I wrote this all up and figured I'd repost it here because it's advice quite a few applicants and students could stand to hear:
You obviously spent some serious time typing this all up. I appreciate that you are driven and are working hard to build your portfolio and contacts.
You are correct that we receive dozens and dozens of portfolio submissions from people of varying skill levels. You’ve asked for serious feedback/advice so I’m not going to pull any punches. Instead I'll just tell you straight about some industry stuff you may not know and my thoughts on your work at this time.
UDON is not hiring. Not just because the portfolios sent to us aren’t good, the majority are very weak, but also because we're at a point where we have more than enough artists on hand to take care of the work that comes in. I have some artists who I’d love to give more work to that I can’t keep employed full time because there aren’t enough projects coming in and out to keep them busy that whole time. These are people who have stellar quality, great work ethic and deliver on time.
We keep our core crew as busy as possible and then, beyond that, we have another tier of artists who I send freelance work to when the main gang is overwhelmed or we need a specific style. That’s it. There’s no point in us bringing on even more people if we can’t keep them employed. No matter what else I say about your work, the reality of that situation doesn’t look like it’s going to change any time soon.
Your artwork is not as good as you think it is.
I know that’s incredibly hard to hear. Like many portfolios I look at, you are focused almost entirely on drawing cool characters and pin-ups instead of rounding out your skills with strong storytelling and more variety.
Your background/environmental drawing is a glaring weakness. Many of your pages lack a solid sense of perspective and, even when it is there, it looks rushed, sloppy and is clearly not something you enjoy or spend time with. Even when your character work looks professional, the environments they’re placed in usually look quite amateur in comparison.
I think your figure drawing is focused on a singular semi-cartoony comic style that is hurting your ability to get work. It’s too cartoony for most publishers but isn’t confidently stylized enough for them to appreciate either. It's not 'American' comic style and it's not anime, which is a really hard sell in this market. Instead of having a solid understanding of drawing the figure from life and then building a style on that base, your work looks like a copy of a copy of other artists who understand the figure and solid form more fully. Your work doesn’t have the finish of Mark Brooks, Joe Madureira or Humberto Ramos, just some similar stylistic aspects that are under developed and derivative. Simple line work can be elegant and look great, but it has to be built off of core drawing basics you’re not showing. It’s all frosting without any cake.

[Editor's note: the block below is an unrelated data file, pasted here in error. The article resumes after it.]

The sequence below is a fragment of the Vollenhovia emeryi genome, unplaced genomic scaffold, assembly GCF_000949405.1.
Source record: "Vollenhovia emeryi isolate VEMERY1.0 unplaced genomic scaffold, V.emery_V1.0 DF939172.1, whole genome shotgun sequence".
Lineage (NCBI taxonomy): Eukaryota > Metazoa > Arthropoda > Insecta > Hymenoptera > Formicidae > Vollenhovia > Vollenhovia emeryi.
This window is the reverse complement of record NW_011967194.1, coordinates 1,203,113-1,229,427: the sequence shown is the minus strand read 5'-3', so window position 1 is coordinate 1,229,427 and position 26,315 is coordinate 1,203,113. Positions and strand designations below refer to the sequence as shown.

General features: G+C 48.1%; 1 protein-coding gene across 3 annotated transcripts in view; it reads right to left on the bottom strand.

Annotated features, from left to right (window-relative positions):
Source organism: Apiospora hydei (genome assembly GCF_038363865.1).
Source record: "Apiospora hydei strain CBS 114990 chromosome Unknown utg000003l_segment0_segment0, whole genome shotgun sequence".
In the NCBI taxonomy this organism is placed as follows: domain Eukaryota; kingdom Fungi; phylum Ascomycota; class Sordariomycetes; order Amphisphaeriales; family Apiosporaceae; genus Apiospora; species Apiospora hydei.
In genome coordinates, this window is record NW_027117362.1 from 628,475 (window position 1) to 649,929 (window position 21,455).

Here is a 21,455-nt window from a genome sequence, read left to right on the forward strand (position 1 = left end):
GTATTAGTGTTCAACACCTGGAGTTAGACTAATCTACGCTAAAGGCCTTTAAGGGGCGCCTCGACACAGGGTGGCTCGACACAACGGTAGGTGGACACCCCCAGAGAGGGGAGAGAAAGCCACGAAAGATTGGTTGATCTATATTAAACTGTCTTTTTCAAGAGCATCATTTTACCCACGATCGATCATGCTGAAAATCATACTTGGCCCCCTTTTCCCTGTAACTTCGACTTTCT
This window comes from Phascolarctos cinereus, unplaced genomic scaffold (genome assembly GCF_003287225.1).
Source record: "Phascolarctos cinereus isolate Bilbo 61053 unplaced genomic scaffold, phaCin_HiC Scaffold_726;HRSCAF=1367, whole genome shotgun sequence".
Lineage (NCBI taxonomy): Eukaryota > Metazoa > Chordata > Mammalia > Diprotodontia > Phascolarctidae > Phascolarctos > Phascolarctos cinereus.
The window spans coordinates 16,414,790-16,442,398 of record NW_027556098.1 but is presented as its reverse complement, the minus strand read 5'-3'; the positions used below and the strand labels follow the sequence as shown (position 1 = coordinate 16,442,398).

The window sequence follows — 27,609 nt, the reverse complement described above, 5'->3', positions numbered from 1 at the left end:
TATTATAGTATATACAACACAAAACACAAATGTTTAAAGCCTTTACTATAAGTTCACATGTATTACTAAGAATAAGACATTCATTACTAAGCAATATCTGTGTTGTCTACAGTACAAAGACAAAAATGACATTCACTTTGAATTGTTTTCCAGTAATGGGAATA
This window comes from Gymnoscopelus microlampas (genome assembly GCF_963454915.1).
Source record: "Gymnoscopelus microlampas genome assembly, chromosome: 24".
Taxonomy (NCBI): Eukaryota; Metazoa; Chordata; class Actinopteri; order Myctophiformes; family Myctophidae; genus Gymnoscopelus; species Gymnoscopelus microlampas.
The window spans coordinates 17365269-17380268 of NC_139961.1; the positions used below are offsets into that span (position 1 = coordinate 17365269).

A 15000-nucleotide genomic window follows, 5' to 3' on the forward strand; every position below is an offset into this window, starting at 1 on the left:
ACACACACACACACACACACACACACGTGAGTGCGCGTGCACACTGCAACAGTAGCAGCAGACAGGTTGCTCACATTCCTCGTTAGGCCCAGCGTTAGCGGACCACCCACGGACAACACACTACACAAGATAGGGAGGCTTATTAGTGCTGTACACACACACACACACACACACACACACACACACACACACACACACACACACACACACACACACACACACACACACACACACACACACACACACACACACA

Your sequential pages lack adequate space for word balloons and sound effects, leaving them feeling claustrophobic. Almost every panel jams the characters in to them as large as possible because that’s all you seem to want to draw.
Your colours hurt the majority of the pieces you’ve put together. The light sources are unclear, the colour choices are garishly saturated and the majority of rendering and effects you have look like they’re all done with a soft airbrush tool regardless of what the surface is or particular lighting conditions are. You are lacking an understanding of basic colour theory – what colours get used together and why. Your colours, by and large, are very weak compared to what we expect from our artists.